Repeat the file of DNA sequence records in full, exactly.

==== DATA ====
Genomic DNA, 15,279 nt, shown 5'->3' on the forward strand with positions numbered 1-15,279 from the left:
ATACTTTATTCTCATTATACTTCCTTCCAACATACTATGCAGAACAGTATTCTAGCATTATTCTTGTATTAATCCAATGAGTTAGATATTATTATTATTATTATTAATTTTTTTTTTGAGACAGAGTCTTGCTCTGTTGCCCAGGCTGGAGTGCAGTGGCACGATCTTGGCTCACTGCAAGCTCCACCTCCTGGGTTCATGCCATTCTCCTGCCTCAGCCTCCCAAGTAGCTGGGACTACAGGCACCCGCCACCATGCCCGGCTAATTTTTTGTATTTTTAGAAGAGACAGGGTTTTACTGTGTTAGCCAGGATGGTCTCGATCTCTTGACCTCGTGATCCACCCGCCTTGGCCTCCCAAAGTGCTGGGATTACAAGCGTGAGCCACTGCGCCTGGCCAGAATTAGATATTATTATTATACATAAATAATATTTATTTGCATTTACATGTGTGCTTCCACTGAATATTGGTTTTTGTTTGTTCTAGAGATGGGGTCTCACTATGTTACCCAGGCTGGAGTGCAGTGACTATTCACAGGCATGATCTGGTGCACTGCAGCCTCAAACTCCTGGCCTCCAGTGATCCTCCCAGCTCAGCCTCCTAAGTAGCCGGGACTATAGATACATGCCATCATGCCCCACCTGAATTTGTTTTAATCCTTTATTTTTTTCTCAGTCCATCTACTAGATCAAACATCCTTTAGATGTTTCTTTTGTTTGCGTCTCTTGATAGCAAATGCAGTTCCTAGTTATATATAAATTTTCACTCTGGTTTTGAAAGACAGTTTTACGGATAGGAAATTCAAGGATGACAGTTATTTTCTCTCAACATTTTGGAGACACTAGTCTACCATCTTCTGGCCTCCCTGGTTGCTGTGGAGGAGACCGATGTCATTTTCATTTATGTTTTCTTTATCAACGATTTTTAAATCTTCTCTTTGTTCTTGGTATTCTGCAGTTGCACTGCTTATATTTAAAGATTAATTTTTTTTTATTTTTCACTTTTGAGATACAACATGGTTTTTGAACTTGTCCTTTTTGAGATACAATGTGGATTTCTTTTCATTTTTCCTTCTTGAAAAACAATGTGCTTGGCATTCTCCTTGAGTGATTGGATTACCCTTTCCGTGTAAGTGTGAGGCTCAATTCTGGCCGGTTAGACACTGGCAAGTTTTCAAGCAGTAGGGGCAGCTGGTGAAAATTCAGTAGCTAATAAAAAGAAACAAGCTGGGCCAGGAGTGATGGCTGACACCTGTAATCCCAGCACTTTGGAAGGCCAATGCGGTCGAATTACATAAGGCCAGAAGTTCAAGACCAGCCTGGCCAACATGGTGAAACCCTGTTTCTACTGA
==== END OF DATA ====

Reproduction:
Genomic DNA, 15,279 nt, shown 5'->3' on the forward strand with positions numbered 1-15,279 from the left:
ATACTTTATTCTCATTATACTTCCTTCCAACATACTATGCAGAACAGTATTCTAGCATTATTCTTGTATTAATCCAATGAGTTAGATATTATTATTATTATTATTAATTTTTTTTTTGAGACAGAGTCTTGCTCTGTTGCCCAGGCTGGAGTGCAGTGGCACGATCTTGGCTCACTGCAAGCTCCACCTCCTGGGTTCATGCCATTCTCCTGCCTCAGCCTCCCAAGTAGCTGGGACTACAGGCACCCGCCACCATGCCCGGCTAATTTTTTGTATTTTTAGAAGAGACAGGGTTTTACTGTGTTAGCCAGGATGGTCTCGATCTCTTGACCTCGTGATCCACCCGCCTTGGCCTCCCAAAGTGCTGGGATTACAAGCGTGAGCCACTGCGCCTGGCCAGAATTAGATATTATTATTATACATAAATAATATTTATTTGCATTTACATGTGTGCTTCCACTGAATATTGGTTTTTGTTTGTTCTAGAGATGGGGTCTCACTATGTTACCCAGGCTGGAGTGCAGTGACTATTCACAGGCATGATCTGGTGCACTGCAGCCTCAAACTCCTGGCCTCCAGTGATCCTCCCAGCTCAGCCTCCTAAGTAGCCGGGACTATAGATACATGCCATCATGCCCCACCTGAATTTGTTTTAATCCTTTATTTTTTTCTCAGTCCATCTACTAGATCAAACATCCTTTAGATGTTTCTTTTGTTTGCGTCTCTTGATAGCAAATGCAGTTCCTAGTTATATATAAATTTTCACTCTGGTTTTGAAAGACAGTTTTACGGATAGGAAATTCAAGGATGACAGTTATTTTCTCTCAACATTTTGGAGACACTAGTCTACCATCTTCTGGCCTCCCTGGTTGCTGTGGAGGAGACCGATGTCATTTTCATTTATGTTTTCTTTATCAACGATTTTTAAATCTTCTCTTTGTTCTTGGTATTCTGCAGTTGCACTGCTTATATTTAAAGATTAATTTTTTTTTATTTTTCACTTTTGAGATACAACATGGTTTTTGAACTTGTCCTTTTTGAGATACAATGTGGATTTCTTTTCATTTTTCCTTCTTGAAAAACAATGTGCTTGGCATTCTCCTTGAGTGATTGGATTACCCTTTCCGTGTAAGTGTGAGGCTCAATTCTGGCCGGTTAGACACTGGCAAGTTTTCAAGCAGTAGGGGCAGCTGGTGAAAATTCAGTAGCTAATAAAAAGAAACAAGCTGGGCCAGGAGTGATGGCTGACACCTGTAATCCCAGCACTTTGGAAGGCCAATGCGGTCGAATTACATAAGGCCAGAAGTTCAAGACCAGCCTGGCCAACATGGTGAAACCCTGTTTCTACTGA